Tuesday, March 19th 2019, 9:36 pm - Aside from their essential role as polinators, new research shows the insects may have another role to play
Urban-dwelling bees not only can help measure a city's pollution levels, they also can help pinpoint its source, according to a new study from the University of British Columbia.
The secret: The bees' honey, and what levels of particular elements are in it.
The UBC researchers collected honey from beehives in six neighbourhoods across Metro Vancouver, tested it for levels of lead, copper and other elements, then carried out isotope analysis to find out where they came from.
“The instruments ... are very sensitive and measure these elements in parts per billion, or the equivalent of one drop of water in an Olympic-sized swimming pool,” Dominique Weis, the report's senior author and director of UBC's Pacific Centre for Isotopic and Geochemical Research (PCIGR), said in a release from UBC.
As it happened, the Vancouver bees' honey told a tale of a metropolis with "extremely clean" air, and the researchers' methods were precise enough that they could detect higher densities depending on how close they were to downtown Vancouver.
WATCH BELOW: 50,000 BEES FOUND IN MASSIVE 9-FOOT LONG HIVE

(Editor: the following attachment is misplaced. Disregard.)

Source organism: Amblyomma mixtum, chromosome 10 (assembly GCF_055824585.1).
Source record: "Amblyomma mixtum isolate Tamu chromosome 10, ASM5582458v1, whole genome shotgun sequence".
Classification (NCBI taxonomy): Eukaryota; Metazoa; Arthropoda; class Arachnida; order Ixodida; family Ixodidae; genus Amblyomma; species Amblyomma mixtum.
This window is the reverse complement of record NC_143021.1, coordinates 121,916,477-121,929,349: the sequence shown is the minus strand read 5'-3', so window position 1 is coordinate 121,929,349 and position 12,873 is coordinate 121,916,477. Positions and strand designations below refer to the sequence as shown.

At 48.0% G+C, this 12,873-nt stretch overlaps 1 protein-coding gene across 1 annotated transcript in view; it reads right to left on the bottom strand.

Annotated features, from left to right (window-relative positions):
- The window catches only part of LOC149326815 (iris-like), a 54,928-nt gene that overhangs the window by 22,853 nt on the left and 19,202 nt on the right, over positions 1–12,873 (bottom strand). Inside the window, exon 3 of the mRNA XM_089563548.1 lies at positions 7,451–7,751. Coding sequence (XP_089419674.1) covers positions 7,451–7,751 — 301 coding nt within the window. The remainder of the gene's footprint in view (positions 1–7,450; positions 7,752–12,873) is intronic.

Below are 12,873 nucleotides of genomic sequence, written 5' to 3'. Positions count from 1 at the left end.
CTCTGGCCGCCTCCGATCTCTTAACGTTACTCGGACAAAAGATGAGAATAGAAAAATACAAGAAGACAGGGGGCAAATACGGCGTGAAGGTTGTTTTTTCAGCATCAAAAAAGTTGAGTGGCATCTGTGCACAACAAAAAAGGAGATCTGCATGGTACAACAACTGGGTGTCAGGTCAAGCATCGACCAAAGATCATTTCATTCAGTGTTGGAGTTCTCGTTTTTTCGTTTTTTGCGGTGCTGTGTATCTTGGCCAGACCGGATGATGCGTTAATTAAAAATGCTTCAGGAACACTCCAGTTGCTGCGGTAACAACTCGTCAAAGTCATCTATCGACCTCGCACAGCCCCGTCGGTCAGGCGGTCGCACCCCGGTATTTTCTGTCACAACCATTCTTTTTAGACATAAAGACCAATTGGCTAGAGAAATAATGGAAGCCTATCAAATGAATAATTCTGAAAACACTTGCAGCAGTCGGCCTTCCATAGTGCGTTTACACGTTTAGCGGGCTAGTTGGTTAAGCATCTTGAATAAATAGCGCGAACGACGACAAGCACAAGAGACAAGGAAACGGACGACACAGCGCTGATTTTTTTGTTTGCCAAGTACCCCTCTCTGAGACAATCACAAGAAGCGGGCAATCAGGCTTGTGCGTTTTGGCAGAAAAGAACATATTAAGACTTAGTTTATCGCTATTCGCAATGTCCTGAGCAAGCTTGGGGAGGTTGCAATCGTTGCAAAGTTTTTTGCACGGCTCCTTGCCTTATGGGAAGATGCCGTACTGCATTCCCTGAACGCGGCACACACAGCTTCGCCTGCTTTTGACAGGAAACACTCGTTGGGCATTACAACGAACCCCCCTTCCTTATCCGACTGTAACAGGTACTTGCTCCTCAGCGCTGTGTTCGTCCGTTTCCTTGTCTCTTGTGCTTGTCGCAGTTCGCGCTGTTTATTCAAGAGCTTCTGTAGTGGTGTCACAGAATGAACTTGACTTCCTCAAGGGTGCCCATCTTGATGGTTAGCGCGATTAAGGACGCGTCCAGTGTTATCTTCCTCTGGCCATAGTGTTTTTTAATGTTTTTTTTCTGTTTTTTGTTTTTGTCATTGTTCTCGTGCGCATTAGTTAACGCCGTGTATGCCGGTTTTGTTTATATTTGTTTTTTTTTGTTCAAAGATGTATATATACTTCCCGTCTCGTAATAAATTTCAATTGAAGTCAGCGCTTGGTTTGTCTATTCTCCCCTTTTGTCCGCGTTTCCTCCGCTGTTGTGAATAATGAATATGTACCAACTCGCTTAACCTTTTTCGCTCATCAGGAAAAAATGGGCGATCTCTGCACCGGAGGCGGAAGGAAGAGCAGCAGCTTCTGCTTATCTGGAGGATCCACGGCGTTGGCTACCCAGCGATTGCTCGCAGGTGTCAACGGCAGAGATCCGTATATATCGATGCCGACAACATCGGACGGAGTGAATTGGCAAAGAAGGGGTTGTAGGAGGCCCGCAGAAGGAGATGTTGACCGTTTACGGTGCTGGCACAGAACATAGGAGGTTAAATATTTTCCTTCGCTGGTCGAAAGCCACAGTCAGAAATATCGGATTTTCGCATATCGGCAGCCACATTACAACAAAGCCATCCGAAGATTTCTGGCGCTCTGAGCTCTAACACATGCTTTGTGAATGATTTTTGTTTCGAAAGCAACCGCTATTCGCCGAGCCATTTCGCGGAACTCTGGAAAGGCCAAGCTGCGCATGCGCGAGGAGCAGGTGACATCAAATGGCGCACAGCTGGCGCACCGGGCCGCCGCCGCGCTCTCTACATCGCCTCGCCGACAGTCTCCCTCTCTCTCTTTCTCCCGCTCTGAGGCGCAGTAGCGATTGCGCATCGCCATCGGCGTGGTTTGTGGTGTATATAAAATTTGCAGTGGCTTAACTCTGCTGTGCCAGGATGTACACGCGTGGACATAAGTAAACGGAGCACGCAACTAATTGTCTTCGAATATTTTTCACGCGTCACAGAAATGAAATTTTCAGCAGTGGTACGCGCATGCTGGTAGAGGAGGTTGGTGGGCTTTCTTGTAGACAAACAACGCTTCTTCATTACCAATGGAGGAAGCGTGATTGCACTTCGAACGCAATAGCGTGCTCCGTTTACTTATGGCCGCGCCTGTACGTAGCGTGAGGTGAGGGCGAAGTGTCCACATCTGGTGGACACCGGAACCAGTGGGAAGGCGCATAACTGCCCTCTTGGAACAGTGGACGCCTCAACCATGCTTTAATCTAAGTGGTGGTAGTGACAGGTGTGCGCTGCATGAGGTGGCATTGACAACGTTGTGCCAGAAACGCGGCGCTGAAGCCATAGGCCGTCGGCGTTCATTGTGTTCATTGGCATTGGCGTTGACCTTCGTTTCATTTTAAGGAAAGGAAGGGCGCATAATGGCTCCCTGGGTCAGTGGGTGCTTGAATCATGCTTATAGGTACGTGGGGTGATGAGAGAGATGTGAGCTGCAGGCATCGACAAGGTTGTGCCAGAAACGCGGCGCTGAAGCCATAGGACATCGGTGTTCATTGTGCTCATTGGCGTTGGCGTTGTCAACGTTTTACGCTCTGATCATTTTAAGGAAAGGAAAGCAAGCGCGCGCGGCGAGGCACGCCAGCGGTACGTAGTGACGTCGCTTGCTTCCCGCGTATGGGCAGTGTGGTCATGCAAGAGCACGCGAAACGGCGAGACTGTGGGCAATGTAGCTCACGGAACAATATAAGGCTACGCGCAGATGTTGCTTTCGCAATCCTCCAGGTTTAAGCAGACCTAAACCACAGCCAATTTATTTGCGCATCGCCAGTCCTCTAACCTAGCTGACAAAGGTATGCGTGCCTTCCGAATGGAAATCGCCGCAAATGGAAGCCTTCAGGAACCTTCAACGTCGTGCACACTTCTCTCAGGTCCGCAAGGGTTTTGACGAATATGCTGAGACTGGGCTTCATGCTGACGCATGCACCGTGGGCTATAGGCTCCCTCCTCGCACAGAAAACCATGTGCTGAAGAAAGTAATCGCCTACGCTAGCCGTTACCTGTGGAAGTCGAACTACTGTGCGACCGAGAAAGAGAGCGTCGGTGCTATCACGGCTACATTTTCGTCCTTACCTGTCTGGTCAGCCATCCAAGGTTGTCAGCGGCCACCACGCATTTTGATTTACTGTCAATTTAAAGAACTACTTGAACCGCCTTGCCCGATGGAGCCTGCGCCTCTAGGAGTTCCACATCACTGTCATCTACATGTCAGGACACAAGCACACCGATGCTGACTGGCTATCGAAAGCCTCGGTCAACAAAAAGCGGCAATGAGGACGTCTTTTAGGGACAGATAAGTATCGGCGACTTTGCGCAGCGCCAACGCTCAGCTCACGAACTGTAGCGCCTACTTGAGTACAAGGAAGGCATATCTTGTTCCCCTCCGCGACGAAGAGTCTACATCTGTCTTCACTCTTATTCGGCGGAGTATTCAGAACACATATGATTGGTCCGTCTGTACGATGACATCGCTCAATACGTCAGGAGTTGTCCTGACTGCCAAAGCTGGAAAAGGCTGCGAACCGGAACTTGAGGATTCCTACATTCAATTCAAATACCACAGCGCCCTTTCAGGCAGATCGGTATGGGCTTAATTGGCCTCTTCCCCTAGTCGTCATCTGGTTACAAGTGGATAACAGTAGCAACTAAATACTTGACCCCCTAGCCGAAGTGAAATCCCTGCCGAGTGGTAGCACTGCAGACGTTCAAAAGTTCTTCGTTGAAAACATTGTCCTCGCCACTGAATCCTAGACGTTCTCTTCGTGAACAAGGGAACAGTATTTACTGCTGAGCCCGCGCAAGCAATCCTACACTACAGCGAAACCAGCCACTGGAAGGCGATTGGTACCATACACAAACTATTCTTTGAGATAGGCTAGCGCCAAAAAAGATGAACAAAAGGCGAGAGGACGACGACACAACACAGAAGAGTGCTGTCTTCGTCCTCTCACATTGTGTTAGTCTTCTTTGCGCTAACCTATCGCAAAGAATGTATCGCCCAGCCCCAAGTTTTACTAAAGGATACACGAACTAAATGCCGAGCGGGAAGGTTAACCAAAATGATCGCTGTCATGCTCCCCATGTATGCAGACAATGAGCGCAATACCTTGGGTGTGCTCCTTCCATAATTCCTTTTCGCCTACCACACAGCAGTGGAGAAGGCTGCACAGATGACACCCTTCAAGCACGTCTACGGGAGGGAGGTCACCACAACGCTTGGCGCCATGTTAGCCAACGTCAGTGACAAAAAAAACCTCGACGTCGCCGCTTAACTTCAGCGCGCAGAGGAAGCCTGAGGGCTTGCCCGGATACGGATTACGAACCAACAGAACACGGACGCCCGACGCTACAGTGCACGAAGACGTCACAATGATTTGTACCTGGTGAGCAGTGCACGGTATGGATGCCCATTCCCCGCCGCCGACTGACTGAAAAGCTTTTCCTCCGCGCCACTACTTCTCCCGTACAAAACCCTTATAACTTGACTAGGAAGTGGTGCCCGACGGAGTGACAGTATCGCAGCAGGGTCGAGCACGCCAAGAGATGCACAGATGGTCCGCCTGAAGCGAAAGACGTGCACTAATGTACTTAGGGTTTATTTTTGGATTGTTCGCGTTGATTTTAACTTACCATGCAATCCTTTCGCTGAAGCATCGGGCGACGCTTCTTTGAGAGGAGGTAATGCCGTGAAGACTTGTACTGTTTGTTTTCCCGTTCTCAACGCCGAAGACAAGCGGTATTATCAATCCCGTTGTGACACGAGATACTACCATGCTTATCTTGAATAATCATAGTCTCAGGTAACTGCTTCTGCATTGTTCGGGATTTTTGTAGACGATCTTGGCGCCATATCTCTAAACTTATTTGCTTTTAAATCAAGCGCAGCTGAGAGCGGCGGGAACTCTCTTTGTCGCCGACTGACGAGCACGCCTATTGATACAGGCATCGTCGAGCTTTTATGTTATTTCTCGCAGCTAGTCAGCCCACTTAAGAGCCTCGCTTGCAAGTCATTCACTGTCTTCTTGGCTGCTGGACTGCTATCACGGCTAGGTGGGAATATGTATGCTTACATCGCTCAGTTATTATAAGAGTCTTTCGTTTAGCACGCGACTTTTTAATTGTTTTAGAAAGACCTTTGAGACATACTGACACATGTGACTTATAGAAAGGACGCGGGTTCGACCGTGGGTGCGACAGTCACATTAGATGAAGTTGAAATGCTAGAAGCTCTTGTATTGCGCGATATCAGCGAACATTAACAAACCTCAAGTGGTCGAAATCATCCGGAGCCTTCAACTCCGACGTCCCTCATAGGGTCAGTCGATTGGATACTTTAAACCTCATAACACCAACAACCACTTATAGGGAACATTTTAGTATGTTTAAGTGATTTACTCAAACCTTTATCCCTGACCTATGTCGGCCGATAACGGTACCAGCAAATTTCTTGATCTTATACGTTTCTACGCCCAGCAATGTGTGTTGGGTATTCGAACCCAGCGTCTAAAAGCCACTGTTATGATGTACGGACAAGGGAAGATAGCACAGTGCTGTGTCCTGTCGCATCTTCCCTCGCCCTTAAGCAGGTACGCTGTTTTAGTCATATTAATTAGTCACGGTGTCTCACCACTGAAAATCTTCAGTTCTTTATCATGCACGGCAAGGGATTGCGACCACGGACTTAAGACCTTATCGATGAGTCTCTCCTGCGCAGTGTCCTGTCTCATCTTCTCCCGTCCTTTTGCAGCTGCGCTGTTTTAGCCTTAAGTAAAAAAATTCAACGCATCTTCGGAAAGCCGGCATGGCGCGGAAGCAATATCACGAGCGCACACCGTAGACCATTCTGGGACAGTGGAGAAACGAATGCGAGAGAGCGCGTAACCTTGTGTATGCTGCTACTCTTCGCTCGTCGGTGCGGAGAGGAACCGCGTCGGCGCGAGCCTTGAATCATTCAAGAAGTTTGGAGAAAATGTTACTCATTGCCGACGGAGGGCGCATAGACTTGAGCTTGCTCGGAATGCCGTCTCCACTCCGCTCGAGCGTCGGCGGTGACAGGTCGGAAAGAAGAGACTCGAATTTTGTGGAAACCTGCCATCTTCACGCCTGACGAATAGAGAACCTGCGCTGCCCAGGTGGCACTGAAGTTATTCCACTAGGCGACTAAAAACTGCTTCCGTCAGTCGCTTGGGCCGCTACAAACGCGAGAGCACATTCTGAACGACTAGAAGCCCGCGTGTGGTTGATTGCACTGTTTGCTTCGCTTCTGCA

For lead in particular, they found the traces detected in Vancouver bees' honey didn't seem to come from local sources, and when compared to lead samples taken from trees in Stanley Park, evidence suggested an origin far from the shores of B.C.
“We found they both had fingerprints similar to aerosols, ores and coals from large Asian cities,” said Weis. “Given that more than 70 per cent of cargo ships entering the Port of Vancouver originate from Asian ports, it’s possible they are one source contributing to elevated lead levels in downtown Vancouver.”
The scientists joined forces with local non-profit Hives for Humanity, which promotes urban beekeeping, and they say it's the kind of thing that could help boost citizen science.
“One of the exciting parts of this study is that it bridges science with community interests,” Kate E. Smith, the lead author of the study, said. “Honey sampling can easily be performed by citizen scientists in other urban centres, even if they lack other environmental monitoring capabilities.”
The study was published earlier this month in Nature Sustainability